FOR IMMEDIATE RELEASE (11/8/23)
NASHVILLE—A legislative working group tasked with researching the ramifications of refusing federal education funds heard more of the same today – the first-of-its kind proposal makes no fiscal sense. The working group created and appointed by House Speaker Cameron Sexton and Lieutenant Governor Randy McNally continues to examine the benefits, if any, of using state funds to annually replace over $1 billion in federal education funds. Every witness this week, including Republican-appointed state officials, provided the legislators ample evidence demonstrating that this is a bad idea.
Today, the committee’s third day of meetings, a representative from the National Conference of State Legislatures (NCSL) informed the group that nothing as sweeping as this GOP proposal has been tried in any other state. Referencing the so-called “strings” Republicans claim to want to cut, the NCSL Senior Legislative Director for Federal Education Policy said most requirements have to do with achievement tests. He said some states have requested a waiver from certain testing requirements, and in most instances, those requests have been granted. He also added, in response to a question from Democratic State Representative Ronnie Glynn, that the federal government gives states a great deal of flexibility to set their own educational, testing and accountability standards.
Today’s hearing followed two days of testimony this week by the Comptroller’s office, the Fiscal Review Committee, an independent think-tank, and local school directors representing both small, rural and large, urban school districts from across the state.
On Monday, officials with the Comptroller’s Office said Tennessee is allocated $1.9 billion dollars in educational grants from the Federal Government this year. The bulk of that money is passed along to each county’s Local Education Agencies, with the largest percentages going to rural counties. Last year, federal dollars made up around 30 percent of Hancock (31%), Campbell (30.58%), and Benton (29.87) counties’ education budgets. The money is primarily used for poor and disadvantaged students, children with disabilities, school nutrition programs, and career and technical education. The group also heard from Fiscal Review how rejecting the education dollars could jeopardize other federal funds and possibly lead to federal fines.
Yesterday morning, the group heard from the Sycamore Institute, a public policy research center, that warned about ramifications which could include budget cuts or tax increases during a revenue shortfall or recession, extended court battles over federal requirements that may still exist for state schools, even if funding is refused, and Tennesseans having to continue to pay federal income taxes which would be redirected to other states.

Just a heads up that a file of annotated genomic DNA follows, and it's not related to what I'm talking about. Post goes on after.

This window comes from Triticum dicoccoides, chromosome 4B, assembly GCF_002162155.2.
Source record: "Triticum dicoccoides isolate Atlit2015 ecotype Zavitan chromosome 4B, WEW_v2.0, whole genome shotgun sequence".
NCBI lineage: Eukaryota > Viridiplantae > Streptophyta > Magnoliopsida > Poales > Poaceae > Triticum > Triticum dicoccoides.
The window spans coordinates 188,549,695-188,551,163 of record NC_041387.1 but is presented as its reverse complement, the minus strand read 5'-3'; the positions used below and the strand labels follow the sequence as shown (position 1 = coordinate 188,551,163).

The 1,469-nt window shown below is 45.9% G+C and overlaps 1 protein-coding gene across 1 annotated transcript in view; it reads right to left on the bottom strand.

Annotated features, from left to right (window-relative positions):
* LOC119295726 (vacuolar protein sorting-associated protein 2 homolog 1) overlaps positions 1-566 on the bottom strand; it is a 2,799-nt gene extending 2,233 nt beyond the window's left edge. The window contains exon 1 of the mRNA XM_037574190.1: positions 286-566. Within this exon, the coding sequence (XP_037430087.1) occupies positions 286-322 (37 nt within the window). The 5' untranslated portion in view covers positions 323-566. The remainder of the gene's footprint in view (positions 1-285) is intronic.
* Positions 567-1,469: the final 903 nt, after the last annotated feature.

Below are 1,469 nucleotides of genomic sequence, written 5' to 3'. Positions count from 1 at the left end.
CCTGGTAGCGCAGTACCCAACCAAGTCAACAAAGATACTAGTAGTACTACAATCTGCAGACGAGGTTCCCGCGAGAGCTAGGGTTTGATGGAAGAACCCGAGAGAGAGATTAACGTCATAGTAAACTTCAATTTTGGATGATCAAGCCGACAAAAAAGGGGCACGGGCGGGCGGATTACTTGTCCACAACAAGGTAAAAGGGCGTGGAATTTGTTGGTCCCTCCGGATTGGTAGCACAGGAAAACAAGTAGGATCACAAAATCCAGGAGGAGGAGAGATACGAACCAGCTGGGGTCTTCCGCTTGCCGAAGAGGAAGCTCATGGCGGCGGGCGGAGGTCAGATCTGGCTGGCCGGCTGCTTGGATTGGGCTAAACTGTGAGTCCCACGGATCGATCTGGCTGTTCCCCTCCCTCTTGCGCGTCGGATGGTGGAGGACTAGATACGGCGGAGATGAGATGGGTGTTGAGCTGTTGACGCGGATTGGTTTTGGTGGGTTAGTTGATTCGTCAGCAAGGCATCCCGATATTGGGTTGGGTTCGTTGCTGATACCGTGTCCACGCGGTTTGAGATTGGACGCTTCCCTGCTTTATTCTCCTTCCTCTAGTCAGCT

Yesterday afternoon, a cross-section of county school directors said they want to continued to receive the federal funds, because they desperately need money. The superintendent of rural Hawkins County told the panel how he had to ask his county for a tax increase in order to replace the roofs on two county schools. The superintendent of Memphis-Shelby County schools described how she has many kids going to school in buildings that are a century old and does not have to money build new schools. The group unanimously agreed that if the state has the money to replace the federal government’s annual billion-dollar plus investment…some of those dollars should be given to state schools in addition to, not instead of, the federal grants.
Representative Glynn of Clarksville, who is one of only two Democrats appointed to the working group, said the testimony this week made it so resoundingly clear that rejecting funds is a bad idea that the working group should go ahead and call it quits and save taxpayers the money of paying for his colleagues’ per diems: “We are telling local officials and school superintendents that we can replace over one billion dollars that the federal government provides us with state money when they have school buildings crumbling around our students. They shouldn’t have to depend on raising taxes to educate our children. Instead of replacing federal dollars, we should take the money these Republicans claim to be sitting on and invest it in our teachers, students and school infrastructure needs.”
The meetings continue next week with the State Department of Education scheduled to appear.